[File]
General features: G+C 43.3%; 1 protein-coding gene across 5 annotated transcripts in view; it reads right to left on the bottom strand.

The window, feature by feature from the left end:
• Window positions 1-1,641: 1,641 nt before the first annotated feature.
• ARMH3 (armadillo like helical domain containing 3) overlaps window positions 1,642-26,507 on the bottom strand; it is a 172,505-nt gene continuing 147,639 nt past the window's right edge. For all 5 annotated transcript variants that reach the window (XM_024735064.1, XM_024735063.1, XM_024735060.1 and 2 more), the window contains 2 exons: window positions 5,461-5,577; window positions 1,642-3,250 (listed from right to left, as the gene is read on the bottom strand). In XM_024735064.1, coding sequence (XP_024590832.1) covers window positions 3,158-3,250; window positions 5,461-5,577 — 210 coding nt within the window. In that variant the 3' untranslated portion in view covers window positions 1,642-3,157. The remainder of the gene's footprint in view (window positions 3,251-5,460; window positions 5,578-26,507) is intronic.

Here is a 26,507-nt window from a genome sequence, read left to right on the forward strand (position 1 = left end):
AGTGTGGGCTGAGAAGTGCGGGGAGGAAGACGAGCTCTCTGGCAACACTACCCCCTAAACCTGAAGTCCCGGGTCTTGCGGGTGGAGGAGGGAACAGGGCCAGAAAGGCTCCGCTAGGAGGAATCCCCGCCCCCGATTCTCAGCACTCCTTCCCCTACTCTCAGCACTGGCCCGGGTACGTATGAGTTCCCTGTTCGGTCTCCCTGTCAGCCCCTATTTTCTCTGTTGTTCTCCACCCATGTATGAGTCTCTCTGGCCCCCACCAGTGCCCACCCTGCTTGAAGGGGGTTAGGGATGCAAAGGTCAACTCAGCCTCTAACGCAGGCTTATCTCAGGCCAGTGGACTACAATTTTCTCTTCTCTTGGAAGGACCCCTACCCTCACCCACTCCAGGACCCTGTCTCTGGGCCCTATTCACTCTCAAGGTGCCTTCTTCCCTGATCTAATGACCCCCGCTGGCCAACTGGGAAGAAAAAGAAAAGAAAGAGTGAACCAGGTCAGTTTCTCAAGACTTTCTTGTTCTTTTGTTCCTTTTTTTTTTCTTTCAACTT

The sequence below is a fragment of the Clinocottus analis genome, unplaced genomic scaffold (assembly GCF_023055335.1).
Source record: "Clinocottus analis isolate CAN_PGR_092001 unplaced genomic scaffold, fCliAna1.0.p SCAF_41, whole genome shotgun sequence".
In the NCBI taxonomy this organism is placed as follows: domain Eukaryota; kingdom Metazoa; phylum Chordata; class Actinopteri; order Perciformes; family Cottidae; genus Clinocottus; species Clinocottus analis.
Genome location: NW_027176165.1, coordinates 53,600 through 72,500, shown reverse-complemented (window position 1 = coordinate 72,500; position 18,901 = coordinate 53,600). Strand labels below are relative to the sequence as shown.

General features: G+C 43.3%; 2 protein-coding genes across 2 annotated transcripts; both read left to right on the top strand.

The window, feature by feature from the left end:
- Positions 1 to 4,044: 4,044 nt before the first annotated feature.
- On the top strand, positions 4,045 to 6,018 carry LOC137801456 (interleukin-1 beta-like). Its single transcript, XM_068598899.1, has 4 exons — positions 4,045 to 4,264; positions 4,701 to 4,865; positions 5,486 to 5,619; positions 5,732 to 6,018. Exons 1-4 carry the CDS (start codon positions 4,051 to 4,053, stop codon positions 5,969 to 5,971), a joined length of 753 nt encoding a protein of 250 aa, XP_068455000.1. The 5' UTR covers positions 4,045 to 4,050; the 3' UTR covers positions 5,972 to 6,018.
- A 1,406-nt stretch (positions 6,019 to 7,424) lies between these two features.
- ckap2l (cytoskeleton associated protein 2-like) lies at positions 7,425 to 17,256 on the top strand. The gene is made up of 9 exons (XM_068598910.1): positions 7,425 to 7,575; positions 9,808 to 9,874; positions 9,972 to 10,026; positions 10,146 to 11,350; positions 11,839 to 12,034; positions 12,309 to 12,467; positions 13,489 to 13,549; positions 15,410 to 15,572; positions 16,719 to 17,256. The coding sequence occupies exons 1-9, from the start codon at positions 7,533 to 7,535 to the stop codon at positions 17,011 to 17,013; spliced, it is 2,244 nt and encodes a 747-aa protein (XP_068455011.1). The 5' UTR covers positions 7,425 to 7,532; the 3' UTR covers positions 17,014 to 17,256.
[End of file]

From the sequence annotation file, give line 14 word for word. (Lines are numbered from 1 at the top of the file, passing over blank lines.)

- On the top strand, positions 4,045 to 6,018 carry LOC137801456 (interleukin-1 beta-like). Its single transcript, XM_068598899.1, has 4 exons — positions 4,045 to 4,264; positions 4,701 to 4,865; positions 5,486 to 5,619; positions 5,732 to 6,018. Exons 1-4 carry the CDS (start codon positions 4,051 to 4,053, stop codon positions 5,969 to 5,971), a joined length of 753 nt encoding a protein of 250 aa, XP_068455000.1. The 5' UTR covers positions 4,045 to 4,050; the 3' UTR covers positions 5,972 to 6,018.